Édouard Ravier PhD thesis

Thumbnail imageSoft-sediment deformation structures induced by fluid overpressure in subglacial and deep-marine environments: palaeoenvironmental and reservoir implications

funding: ministry of research + GDF Suez funding

supervisors: Michel Guiraud and Jean-François Buoncristiani

beginning of the thesis: october 2011

 

Abstract

Soft-sediment deformation structures (SSDs) occur in unconsolidated sediments, during or shortly after deposition. SSDs are abundant in subglacial and deep-marine environments because of the development of fluid overpressure. Case studies of these two sedimentary environments were used (1) to reconstruct palaeoenvironments from SSDS, and (2) to define the impacts of SSDS on glacial morphologies and (3) petrophysical properties.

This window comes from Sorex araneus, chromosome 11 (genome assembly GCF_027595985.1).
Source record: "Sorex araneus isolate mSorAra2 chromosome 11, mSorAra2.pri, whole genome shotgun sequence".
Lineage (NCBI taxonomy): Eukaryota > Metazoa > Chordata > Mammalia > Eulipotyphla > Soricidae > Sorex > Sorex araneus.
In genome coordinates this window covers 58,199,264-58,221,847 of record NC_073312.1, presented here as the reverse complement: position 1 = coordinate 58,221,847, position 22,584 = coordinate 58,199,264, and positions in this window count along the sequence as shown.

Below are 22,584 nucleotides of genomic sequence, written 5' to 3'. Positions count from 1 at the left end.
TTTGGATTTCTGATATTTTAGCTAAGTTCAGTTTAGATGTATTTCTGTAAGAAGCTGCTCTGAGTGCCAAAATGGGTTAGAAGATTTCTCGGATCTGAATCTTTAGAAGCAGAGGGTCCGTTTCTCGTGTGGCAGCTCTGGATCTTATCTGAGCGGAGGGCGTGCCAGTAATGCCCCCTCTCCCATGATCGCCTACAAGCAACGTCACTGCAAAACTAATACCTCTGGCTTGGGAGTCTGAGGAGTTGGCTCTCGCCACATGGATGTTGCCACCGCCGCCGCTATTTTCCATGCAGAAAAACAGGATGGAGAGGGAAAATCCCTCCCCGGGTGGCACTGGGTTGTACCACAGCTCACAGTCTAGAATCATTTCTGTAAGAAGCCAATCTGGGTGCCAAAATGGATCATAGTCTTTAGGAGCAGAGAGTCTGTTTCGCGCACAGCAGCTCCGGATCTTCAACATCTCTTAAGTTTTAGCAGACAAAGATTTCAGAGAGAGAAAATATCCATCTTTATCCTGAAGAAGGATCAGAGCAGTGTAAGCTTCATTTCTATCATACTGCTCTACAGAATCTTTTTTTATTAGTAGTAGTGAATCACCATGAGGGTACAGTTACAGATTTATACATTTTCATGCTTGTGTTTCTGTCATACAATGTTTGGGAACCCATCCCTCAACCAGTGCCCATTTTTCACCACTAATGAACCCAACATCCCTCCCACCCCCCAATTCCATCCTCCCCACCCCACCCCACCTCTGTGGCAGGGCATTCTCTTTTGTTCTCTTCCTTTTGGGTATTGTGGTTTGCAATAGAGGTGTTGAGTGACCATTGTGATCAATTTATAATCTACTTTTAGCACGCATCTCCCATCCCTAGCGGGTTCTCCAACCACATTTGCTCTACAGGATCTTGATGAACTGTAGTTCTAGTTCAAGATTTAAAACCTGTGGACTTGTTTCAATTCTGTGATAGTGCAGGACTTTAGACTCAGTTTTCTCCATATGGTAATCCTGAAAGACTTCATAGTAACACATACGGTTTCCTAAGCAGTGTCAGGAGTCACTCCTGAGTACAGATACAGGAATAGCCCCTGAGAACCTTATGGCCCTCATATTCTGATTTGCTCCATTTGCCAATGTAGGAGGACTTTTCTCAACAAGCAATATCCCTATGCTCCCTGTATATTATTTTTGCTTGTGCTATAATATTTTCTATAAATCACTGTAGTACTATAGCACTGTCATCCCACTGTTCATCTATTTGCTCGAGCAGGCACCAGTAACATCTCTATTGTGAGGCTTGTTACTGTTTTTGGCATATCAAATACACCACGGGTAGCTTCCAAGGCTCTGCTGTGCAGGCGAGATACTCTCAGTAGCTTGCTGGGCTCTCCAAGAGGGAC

(1) Analyses of strain regimes, deformation mechanisms, and chronologies in SSDs served to improve palaeoenvironmental reconstructions. These structures were used as proxys to estimate variations of ice flow velocities, ice thickness, meltwater production, and position of the ice margin.

(2) The sedimentary series of Ordovician tunnel valleys record numerous SSDs induced by fluid overpressure. A new model of tunnel valley formation controlled by the increase of porewater pressure in the bed is proposed. This model of formation occurs in inter-ice stream zones, where meltwater is transferred to the substratum. In ice-stream corridors, meltwater circulates at the ice-bed interface and promotes the formation of tunnel valleys controlled by meltwater processes.

(3) Remobilisation processes triggered by the increase of fluid pressure have an impact on the granular framework and on the geometry of reservoirs. Petrophysical studies of subglacial and deep-marine sandstones demonstrated the impact of fluid overpressure on reservoir properties. Processes of fluidisation are responsible for the increase in porosity/permeability, while elutriation processes lead to a decrease in these petrophysical properties.


Keywords

Soft-sediment deformation structures; fluid pressure; subglacial environment; deep-water environment; palaeoenvironmental reconstructions; reservoir properties; tunnel valleys